Protecting NFS storage on vSphere using Veeam virtual proxies

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Since Patch 3 of Veeam Backup & Replication v7 (build there has been a new mode to manage hotadd backups over NFS, available via a registry key. Per the original release notes:

Intelligent load balancing can now be configured to give preference to backup proxy located on the same host using the EnableSameHostHotaddMode (DWORD) registry value.

I’ve kept this post on hold for a while, since with the upcoming v9, DirectNFS will be a much better option than virtual proxies to backup virtual machines running on NFS shares. But there are situations where this key may be still needed, like people still wanting to use virtual proxies against NFS. So, what is this key, and what you can do with it?

The problems with NFS

The key has been originally developed to overcome some issues arising in NFS storage arrays used in a vSphere environments, and the chosen backup mode is hotadd. Until Veeam Backup & Replication v9 will be released and so Direct NFS will be available as an alternative, the only possible modes with NFS arrays are hotadd and network mode. When 10Gb networks are available, network mode is fast enough, and for this reason we usually suggest it. But there are situations where a user wants still to leverage hotadd: maybe the ethernet connections to the storage are 1 Gb, or in a pure virtualized environment he wants to have Veeam proxies deployed as VMs and do not have to add physical proxies to run network mode effectively.

In a hotadd scenario, NFS storage is the worst enemy you can have. Because of NFS v3 locking mechanisms (is this solved with NFS v4.1 in vSphere 6? I still need to verify this…), if the proxy and the VM you are trying to backup are not on the same host, you might experience stuns when the VMDK is released after the backup. VMware has an interesting KB article that you can find here: Virtual machines residing on NFS storage become unresponsive during a snapshot removal operation. VMware suggests to force NBD mode (what Veeam calls Network mode) or to be sure a proxy using hotadd is only processing VMs running in the same host were it’s running.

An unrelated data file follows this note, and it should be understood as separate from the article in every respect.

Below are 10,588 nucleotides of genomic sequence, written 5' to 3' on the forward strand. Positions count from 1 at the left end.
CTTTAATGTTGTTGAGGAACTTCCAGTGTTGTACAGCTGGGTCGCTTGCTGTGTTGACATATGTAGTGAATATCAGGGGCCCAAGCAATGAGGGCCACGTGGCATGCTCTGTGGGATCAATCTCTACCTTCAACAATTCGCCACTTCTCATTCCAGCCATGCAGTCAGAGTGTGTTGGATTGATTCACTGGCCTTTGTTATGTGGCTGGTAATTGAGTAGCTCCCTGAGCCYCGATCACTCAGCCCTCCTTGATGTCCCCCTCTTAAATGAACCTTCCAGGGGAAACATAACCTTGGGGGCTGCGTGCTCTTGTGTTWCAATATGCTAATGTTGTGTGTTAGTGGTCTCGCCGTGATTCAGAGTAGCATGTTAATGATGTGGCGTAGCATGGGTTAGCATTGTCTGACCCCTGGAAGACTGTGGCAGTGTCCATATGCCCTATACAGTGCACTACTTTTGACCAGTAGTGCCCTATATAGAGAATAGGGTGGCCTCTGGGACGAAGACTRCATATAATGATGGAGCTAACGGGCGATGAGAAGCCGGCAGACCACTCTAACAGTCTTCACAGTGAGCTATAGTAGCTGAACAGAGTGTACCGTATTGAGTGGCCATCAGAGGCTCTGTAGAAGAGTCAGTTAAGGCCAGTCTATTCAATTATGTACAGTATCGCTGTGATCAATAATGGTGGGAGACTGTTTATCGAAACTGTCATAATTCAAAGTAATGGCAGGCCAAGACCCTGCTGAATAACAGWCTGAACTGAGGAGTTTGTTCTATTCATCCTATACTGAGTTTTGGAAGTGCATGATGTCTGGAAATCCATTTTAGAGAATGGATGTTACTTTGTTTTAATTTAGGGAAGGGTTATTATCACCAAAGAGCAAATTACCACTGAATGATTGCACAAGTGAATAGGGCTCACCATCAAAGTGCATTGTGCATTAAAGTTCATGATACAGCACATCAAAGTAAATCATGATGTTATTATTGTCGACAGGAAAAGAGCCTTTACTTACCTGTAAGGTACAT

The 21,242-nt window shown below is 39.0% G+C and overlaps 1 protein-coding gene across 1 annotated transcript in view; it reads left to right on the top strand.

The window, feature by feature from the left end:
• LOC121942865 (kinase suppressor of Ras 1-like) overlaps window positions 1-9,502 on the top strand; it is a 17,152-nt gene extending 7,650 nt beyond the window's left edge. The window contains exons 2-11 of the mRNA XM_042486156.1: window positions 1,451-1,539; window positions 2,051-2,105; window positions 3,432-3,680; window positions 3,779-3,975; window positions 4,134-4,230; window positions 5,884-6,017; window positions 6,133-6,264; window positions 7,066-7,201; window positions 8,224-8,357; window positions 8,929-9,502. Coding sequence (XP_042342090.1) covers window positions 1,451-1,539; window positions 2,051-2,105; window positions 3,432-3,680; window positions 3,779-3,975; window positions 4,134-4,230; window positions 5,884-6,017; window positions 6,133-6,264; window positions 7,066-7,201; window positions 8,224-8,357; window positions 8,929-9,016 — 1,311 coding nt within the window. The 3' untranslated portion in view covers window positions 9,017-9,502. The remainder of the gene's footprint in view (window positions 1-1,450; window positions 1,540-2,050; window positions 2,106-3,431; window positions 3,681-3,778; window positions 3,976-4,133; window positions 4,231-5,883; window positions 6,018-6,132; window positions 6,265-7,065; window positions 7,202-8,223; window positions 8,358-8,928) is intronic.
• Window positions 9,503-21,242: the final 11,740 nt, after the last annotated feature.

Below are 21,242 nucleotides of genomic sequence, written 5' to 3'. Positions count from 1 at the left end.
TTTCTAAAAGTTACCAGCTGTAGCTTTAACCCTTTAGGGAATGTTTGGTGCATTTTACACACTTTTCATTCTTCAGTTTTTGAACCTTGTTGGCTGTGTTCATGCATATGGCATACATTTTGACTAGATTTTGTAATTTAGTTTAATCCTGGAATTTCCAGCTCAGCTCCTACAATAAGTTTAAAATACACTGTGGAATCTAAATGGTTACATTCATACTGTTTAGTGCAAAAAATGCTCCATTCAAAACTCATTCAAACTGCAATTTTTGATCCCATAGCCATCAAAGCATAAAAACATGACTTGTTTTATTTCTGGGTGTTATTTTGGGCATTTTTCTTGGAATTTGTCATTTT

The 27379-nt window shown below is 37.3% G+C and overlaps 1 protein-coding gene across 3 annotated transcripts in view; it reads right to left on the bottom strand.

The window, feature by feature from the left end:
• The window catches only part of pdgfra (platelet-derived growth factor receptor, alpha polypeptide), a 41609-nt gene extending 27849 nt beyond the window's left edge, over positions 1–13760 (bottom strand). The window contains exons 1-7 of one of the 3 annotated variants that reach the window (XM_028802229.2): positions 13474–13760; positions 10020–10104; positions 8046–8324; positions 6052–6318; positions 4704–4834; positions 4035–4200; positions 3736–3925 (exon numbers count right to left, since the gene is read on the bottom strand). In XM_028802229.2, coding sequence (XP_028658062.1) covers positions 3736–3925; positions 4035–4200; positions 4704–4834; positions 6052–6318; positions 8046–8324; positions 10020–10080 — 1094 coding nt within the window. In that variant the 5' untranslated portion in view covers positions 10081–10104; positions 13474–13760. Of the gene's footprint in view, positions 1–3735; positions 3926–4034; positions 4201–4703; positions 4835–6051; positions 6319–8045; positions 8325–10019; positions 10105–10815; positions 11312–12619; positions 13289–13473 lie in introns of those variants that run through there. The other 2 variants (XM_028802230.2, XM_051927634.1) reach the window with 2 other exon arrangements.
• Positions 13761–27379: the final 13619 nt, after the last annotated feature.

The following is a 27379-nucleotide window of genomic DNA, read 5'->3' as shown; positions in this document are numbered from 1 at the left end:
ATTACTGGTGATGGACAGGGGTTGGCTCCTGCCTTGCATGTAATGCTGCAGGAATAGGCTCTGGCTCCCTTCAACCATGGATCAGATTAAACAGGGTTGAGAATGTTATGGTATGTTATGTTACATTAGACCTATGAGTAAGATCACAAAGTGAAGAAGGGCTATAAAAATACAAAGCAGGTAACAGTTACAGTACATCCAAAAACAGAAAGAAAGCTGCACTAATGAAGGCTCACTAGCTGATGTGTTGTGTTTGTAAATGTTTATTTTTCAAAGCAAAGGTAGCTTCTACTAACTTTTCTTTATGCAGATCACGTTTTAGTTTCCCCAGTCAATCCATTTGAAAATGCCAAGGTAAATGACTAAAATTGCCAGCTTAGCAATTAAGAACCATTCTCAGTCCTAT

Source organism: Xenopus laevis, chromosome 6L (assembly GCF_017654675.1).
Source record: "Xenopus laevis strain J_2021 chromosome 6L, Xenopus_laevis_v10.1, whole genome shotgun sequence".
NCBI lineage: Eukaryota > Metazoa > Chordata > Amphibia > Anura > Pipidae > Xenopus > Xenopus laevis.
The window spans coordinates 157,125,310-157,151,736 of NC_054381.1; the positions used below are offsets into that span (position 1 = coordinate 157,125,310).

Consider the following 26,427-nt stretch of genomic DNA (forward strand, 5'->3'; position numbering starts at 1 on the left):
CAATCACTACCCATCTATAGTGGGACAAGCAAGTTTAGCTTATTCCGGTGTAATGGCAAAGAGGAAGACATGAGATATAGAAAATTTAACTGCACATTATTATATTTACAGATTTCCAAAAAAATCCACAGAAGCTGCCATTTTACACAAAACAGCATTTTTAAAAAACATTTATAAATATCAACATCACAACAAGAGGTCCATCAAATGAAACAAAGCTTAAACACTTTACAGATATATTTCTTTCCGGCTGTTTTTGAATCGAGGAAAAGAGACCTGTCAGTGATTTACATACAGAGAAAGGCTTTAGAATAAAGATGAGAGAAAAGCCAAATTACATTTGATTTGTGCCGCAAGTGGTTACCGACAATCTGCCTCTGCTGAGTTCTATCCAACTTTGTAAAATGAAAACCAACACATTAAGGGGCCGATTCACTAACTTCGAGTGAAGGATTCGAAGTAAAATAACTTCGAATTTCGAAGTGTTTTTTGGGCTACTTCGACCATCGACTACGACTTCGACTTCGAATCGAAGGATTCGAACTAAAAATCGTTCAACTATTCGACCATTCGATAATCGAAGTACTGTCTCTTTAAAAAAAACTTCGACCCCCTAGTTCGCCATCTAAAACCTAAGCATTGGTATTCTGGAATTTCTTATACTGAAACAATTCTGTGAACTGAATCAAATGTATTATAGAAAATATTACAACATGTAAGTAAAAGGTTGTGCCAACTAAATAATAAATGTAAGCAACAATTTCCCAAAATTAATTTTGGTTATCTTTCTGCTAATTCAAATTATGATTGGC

Easier said than done.

The snowball effect

The introduction of the registry key back in Veeam Backup & Replication v7 Patch 3 seemed so promising, as it was forcing a hotadd proxy to process only local VMs. Everyone was excited, and in fact both some of my colleagues and others blogged about it. Problem was, the reality was a little bit different. I was as always skeptical unless proven wrong, and I wanted first to proper test the key. I was lucky enough, because in the same period I was working together with Derek Seaman from Nutanix on a paper about Best Practices on using Veeam with Nutanix on VMware vSphere. We tested the key extensively, but we decided at the end to still suggest network mode. The registry key was working, but with a problem, that I called during our conversations “the snowball effect”.

The scenario is not limited to Nutanix; you can think about having one proxy on every ESXi host connected to any NFS storage array, but for sure Data Locality capabilities of Nutanix make even more sense here. At first, we deployed one Veeam proxy on each Nutanix node and we created DRS exceptions to keep each proxy local to its assigned ESXi server. Then, we configured backup jobs using hotadd mode and processing VMs that were distributed on several hosts. At the beginning the job worked as expected, but because of the NFS locks, proxies were still suffering the locks themselves and especially during the release of the VMDK disks sometimes proxies were busy for a long period and not available to process additional disks. With many VMs in a job, the central Veeam server was looking for available processing slots and if it happened to have remote proxies (a proxy not on the same host where the protected VM was running) with available processing slots, VMs where assigned to these proxies.